The Children of Huang Shi is based on a true story about the life of a young Englishman George Hogg, portrayed by Rhys Meyers.
Set in war-ravaged China during the late 1930s, Hogg, leds sixty orphaned boys on a journey across the Liu Pan Shan mountains to safety on the edge of the Mongolian desert. The 700 mile hike took months to complete; a harrowing journey for grown men, let alone young boys.
The Children of the Silk Road (Huang Shi) is an absolutely heartbreaking movie. It’s hard to imagine the conditions these children were forced to endure. The end of the movie was touching, in that it gave voice to these boys as adults, their dialog is quite moving. The film is slow to develop in places, which is to be expected when a movie is based in fact, rather than fiction.
This movie has inspired me to learn more about this time period in history.
Amazon posted this review:The Children of Huang Shi is a powerful, inspiring film about a real-life, outsider hero who emerged from Japan’s catastrophic invasion of China in 1937. A British journalist, George Hogg (Jonathan Rhys Meyers) sneaks into Nanjing at the height of Japan’s destruction of that cosmopolitan city.
Rescued from certain death by a suave rebel named Chen Hansheng (Chow Yun-Fat), Hogg goes deep into China’s countryside in search of another front to the war. Instead of furthering his career, however, Hogg is talked into taking control of a destitute orphanage occupied by starving, lice-ridden, half-savage boys.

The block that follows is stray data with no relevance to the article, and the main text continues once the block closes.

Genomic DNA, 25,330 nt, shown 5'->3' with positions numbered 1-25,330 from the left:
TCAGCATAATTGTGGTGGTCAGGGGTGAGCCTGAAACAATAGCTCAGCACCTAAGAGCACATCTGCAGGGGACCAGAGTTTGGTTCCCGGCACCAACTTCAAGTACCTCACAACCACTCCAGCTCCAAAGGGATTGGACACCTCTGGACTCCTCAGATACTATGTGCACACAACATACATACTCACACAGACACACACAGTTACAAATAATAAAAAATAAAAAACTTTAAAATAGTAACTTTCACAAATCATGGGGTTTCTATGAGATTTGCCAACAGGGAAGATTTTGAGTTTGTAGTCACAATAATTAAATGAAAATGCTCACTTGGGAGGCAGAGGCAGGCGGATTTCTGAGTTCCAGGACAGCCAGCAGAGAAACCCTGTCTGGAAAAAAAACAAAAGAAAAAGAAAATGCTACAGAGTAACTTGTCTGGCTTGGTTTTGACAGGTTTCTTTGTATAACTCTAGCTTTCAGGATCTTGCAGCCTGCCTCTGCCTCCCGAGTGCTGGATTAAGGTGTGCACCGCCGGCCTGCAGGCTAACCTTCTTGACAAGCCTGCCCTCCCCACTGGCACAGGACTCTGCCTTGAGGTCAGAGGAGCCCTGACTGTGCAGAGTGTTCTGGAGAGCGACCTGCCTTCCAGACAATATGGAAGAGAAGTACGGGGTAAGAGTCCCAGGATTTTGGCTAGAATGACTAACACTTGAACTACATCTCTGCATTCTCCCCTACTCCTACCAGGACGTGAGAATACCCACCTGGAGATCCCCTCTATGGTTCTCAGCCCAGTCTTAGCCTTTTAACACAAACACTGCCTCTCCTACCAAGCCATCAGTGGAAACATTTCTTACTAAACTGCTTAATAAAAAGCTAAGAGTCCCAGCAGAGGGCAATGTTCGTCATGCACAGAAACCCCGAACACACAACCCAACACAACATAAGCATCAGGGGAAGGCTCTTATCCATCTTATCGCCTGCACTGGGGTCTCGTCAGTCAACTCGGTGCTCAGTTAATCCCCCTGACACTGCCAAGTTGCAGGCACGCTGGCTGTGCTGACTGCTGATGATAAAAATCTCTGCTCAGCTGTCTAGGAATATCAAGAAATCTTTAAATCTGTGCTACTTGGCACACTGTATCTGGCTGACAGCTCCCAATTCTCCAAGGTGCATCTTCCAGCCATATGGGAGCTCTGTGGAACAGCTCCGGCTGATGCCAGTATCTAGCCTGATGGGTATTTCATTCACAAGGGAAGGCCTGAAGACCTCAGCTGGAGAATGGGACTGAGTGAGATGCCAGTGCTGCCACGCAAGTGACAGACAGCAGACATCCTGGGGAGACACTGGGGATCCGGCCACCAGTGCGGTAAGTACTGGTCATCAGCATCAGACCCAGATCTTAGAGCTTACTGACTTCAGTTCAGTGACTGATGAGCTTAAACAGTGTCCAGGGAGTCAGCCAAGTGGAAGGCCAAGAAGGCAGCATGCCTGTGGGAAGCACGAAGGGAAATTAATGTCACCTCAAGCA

A roving nurse, Lee Pearson (Radha Mitchell), keeps Hogg focused on his task, provides him with medical supplies, and ultimately becomes his lover. But the former reporter has to figure many things out on his own, including how to inspire the boys to help fend for themselves.
With the Japanese closing in on the orphanage and the Chinese looking at the boys as likely soldiers, Hogg, Pearson, and Hansheng lead the kids on an extraordinarily strenuous, 700-mile hike to Marco Polo’s so-called Silk Road, leading to the Gobi Desert. The second half of The Children of Huang Shi is taken up by this sometimes deadly labor, and director Roger Spottiswoode balances the dreariness of it with knockout images of mountains and eerie, desert vistas.
The multi-national cast is the best thing about the film, which avoids canonizing the saintly Hogg by not ignoring his sins of pride (he refers to the kids as “my boys” to the wrong Chinese authority, and pays the price) and jealousy. Chow’s jaunty persona adds an essential swagger to this Schindler’s List-like story, but it’s Mitchell’s gritty, soul-weary performance that really grabs one’s attention. —Tom Keogh